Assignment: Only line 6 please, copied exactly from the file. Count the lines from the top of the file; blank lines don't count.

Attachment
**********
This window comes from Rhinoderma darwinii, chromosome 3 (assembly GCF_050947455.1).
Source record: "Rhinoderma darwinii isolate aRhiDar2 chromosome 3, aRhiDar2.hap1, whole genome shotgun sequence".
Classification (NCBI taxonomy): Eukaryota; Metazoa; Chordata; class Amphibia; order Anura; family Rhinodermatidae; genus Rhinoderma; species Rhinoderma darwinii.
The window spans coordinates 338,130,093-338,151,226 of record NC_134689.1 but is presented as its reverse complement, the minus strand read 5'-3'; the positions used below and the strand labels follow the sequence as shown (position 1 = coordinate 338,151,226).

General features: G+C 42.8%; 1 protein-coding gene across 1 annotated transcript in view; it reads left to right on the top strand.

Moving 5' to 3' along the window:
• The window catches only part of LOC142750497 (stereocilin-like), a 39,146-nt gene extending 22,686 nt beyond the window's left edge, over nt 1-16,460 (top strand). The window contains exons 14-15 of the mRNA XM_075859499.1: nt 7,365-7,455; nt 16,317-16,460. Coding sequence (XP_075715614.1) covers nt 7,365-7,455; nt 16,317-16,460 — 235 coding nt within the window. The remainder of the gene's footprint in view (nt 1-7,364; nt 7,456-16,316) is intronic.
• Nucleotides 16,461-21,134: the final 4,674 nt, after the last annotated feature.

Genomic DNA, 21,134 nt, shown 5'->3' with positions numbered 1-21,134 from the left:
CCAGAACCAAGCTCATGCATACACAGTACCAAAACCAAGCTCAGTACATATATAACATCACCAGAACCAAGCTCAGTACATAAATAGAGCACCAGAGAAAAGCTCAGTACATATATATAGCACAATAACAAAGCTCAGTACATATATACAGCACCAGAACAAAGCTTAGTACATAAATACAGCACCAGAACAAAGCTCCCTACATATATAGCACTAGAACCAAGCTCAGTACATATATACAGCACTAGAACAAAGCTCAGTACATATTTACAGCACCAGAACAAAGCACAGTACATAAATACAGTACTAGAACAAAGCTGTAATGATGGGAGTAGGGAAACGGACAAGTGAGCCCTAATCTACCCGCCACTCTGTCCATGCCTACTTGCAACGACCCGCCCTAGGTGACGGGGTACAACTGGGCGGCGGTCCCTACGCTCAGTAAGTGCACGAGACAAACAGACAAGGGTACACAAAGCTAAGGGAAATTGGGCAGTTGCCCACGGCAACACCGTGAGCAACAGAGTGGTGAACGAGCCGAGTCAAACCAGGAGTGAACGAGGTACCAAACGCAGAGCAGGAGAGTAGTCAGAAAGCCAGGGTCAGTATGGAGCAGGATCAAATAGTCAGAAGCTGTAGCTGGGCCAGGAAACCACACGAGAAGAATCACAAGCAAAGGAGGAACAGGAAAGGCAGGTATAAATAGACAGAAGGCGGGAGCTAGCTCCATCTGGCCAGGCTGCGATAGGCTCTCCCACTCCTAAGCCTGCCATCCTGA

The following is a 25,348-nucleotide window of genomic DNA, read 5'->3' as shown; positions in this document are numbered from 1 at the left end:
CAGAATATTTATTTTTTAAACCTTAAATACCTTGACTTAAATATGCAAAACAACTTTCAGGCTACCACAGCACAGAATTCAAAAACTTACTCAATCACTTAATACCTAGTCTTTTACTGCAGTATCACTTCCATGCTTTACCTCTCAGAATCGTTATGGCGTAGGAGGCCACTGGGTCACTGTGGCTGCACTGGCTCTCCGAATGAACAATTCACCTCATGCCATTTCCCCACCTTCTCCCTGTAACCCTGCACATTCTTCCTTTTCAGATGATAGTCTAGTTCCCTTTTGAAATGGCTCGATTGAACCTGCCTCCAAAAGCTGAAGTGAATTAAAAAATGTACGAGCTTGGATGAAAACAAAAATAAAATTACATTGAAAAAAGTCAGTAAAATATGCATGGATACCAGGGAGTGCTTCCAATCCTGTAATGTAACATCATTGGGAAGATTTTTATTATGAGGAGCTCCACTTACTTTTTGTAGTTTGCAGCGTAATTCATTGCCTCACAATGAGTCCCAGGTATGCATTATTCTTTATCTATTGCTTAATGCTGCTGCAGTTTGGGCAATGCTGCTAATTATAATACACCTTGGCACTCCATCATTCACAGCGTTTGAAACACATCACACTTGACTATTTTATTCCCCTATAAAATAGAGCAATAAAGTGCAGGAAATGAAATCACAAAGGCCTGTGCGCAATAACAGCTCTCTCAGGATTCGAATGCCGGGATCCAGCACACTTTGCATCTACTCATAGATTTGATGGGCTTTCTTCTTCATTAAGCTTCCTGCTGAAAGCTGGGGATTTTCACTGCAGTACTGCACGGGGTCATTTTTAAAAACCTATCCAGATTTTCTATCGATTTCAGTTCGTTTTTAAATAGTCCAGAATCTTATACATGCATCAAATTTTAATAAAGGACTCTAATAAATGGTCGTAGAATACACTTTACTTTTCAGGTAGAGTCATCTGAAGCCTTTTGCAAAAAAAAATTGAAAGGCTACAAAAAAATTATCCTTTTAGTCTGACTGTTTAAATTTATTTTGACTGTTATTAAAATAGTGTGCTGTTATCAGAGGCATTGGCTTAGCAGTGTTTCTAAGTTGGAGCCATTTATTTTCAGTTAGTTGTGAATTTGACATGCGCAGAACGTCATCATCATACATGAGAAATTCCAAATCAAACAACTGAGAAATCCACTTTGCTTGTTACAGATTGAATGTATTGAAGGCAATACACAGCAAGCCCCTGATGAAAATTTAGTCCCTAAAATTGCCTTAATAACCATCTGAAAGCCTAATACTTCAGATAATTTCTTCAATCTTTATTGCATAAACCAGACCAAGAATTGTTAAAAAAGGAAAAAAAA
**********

Moving 5' to 3' along the window: